Friday's trio includes: Disney's franchise episode "National Treasure 2," produced by Jerry Bruckheimer, directed by Jon Turtletaub and starring Nicolas Cage, Diane Kruger, Justin Bartha, Jon Voight and Harvey Keitel; Fox's fantasy action adventure "AVP 2," directed by Colin Strause and Greg Strause and starring Reiko Aylesworth and Steven Pasquale; and Lionsgate's horror thriller "The Eye," directed by David Moreau and Xavier Palud and starring Jessica Alba and Goran Visnjic.

Christmas Day will see the arrival of Universal's very high-profile biographical drama "Charlie Wilson's War," directed by Mike Nichols and starring Tom Hanks, Julia Roberts and Philip Seymour Hoffman.

New Year's Day 2008 falls on a Tuesday, so Friday, Dec. 28, will kick off that extended holiday period. And while it's a little too soon to talk about what's opening then, you can definitely count on Hollywood to be there with lots or product to help moviegoers ring out the old and ring in the New Year!

Filmmaker flashbacks: From Nov. 30 and Dec. 1, 1988's columns: "It's a good idea to keep an eye on pictures going into limited release for the holidays. Often enough, they turn out to be some of the New Year's biggest moneymakers ...

"This holiday season will see a number of limited openings, including Buena Vista/Touchstone's 'Beaches,' a drama directed by Garry Marshall and starring Bette Midler and Barbara Hershey. 'Beaches' doesn't arrive until Dec. 21 and Marshall is currently in the thick of post-production ...

"This is Marshall's fifth feature film, following such comedies as 'Overboard' with Goldie Hawn, 'Nothing in Common' with Tom Hanks and Jackie Gleason, 'The Flamingo King' with Matt Dillon and 'Young Doctors in Love' with Michael McKean. 'Anytime a film opens I'm always very nervous about it, but I'm very, very pleased with this film because I was just so thrilled with the performances of Bette Midler and Barbara Hershey,' Marshall notes...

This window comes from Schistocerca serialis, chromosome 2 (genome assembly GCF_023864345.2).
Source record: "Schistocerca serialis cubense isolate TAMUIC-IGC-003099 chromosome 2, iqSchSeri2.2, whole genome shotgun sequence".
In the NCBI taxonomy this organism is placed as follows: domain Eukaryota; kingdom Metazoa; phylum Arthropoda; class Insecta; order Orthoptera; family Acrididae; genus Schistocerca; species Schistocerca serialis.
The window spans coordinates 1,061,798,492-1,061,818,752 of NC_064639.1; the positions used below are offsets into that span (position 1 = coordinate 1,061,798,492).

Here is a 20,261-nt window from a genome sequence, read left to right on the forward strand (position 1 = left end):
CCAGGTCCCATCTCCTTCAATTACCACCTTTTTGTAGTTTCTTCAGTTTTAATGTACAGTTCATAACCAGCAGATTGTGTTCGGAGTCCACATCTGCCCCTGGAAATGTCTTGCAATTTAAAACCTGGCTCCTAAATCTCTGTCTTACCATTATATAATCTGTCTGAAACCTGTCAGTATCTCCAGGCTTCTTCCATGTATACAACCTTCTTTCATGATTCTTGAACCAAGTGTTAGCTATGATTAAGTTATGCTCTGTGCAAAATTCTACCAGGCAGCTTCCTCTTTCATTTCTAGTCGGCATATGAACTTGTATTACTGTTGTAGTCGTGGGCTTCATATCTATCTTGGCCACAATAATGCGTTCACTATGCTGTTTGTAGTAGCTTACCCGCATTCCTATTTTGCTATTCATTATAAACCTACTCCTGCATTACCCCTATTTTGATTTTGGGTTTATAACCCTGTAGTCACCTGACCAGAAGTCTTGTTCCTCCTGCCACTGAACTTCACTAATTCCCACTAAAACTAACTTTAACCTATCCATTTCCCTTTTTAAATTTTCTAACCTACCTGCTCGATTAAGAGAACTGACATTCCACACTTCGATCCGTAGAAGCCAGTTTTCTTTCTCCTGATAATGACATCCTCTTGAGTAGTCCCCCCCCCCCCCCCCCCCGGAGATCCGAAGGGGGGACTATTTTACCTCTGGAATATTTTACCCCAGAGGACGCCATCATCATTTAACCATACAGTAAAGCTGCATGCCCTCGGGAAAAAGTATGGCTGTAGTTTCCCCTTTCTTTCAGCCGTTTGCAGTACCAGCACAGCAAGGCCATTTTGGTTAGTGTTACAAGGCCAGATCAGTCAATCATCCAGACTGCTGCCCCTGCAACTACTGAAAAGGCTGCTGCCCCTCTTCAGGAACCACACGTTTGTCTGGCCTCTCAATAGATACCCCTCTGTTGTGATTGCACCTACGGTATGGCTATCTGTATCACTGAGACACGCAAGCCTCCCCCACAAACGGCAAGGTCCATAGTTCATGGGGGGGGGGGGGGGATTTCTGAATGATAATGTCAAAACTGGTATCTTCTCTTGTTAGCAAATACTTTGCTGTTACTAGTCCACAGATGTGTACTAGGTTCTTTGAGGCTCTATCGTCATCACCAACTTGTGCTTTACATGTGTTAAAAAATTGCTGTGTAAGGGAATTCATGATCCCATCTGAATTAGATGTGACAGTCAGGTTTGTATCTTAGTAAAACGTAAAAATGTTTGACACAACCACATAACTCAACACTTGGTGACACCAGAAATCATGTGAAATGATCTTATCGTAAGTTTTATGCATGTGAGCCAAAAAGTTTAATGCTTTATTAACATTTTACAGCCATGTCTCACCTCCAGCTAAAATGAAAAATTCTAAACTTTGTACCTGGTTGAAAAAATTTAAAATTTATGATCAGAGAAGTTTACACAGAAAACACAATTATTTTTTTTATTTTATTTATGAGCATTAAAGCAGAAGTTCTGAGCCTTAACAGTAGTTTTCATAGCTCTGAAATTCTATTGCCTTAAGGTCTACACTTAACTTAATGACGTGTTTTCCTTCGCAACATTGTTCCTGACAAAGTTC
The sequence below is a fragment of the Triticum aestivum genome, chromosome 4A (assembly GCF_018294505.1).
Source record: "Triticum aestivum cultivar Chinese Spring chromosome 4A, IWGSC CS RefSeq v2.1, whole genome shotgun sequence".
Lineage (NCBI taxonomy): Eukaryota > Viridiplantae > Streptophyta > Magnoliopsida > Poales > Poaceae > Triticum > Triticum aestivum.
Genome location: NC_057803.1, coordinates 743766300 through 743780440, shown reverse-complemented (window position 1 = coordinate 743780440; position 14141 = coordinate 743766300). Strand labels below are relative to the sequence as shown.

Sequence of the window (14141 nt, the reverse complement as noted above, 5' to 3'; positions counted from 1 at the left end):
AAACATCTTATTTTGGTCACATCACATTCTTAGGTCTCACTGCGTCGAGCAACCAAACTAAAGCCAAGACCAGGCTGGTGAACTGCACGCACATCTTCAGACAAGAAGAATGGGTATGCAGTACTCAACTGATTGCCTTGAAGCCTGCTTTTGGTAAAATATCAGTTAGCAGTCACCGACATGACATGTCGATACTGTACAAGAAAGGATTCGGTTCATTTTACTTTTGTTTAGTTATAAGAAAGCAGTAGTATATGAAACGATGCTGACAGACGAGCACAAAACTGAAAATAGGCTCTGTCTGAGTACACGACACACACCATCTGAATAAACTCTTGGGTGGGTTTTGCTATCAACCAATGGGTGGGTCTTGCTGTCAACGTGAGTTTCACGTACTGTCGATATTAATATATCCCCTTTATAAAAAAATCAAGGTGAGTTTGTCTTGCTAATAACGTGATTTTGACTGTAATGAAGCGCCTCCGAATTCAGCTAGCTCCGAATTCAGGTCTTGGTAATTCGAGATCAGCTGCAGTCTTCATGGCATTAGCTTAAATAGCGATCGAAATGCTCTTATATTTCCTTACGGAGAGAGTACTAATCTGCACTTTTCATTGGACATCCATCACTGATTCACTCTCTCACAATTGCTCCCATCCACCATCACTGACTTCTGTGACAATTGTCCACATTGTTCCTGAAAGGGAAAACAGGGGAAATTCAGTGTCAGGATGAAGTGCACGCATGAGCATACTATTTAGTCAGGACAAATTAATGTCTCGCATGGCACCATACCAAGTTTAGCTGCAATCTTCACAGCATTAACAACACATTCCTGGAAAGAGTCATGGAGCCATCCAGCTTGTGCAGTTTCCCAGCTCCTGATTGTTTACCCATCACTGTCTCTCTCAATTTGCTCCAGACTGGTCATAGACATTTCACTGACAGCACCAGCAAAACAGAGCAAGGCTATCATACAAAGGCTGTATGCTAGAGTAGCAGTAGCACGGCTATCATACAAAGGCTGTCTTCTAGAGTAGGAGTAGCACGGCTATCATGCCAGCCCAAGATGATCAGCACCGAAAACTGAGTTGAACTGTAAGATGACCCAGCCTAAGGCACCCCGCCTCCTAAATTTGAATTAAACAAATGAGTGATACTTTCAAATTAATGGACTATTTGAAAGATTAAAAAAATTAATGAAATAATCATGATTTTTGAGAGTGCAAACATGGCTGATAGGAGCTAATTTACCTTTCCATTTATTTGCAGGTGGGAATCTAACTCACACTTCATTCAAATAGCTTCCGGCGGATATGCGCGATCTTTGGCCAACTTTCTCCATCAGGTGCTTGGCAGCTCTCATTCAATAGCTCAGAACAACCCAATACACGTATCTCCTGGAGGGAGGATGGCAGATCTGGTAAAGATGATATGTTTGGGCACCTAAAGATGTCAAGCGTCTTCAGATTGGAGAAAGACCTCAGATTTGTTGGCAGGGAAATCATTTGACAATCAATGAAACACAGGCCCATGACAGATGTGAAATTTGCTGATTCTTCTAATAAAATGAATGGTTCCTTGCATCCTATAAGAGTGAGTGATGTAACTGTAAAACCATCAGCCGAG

"This is Midler's first serious film since 'The Rose' and the first since then in which she sings. Does Marshall anticipate any resistance from audiences accustomed by now to seeing Midler do comedy? 'I don't believe so,' he replies. 'This is a fascinating story about two women that spans 30 years and in 30 years there are a lot of laughs. That's part of what the friendship is about. So people who go to see Bette Midler make them laugh, will laugh. But the story, itself, has a dramatic base. I don't think the audience will be at all disappointed. It is Bette Midler, I think, at her best doing so many different things in this picture ...'

"(One) problem Marshall faced was being in production during the writers strike: 'It was a directing challenge for me because I am basically a writer and that's a tool I always use when I direct. If a scene is not quite working, I'll sit down and rewrite it. In this case I couldn't do that. I would not write during the strike. So I had to find ways of doing it as a director with the camera or movement or something and that was very challenging. It was a whole different experience and, I think, I'm far better for it. The girls both can improvise a bit, but we had a very good script going in ..."

Update: "Beaches" had a huge limited opening Dec. 23, 1988 to $198,361 at 7 theaters ($28,337 per theater). It went wide Jan. 13, 1989 to a strong $5.2 million at 706 theaters ($7,309) and went on to gross $57 million domestically, making it 1988's 15th biggest film.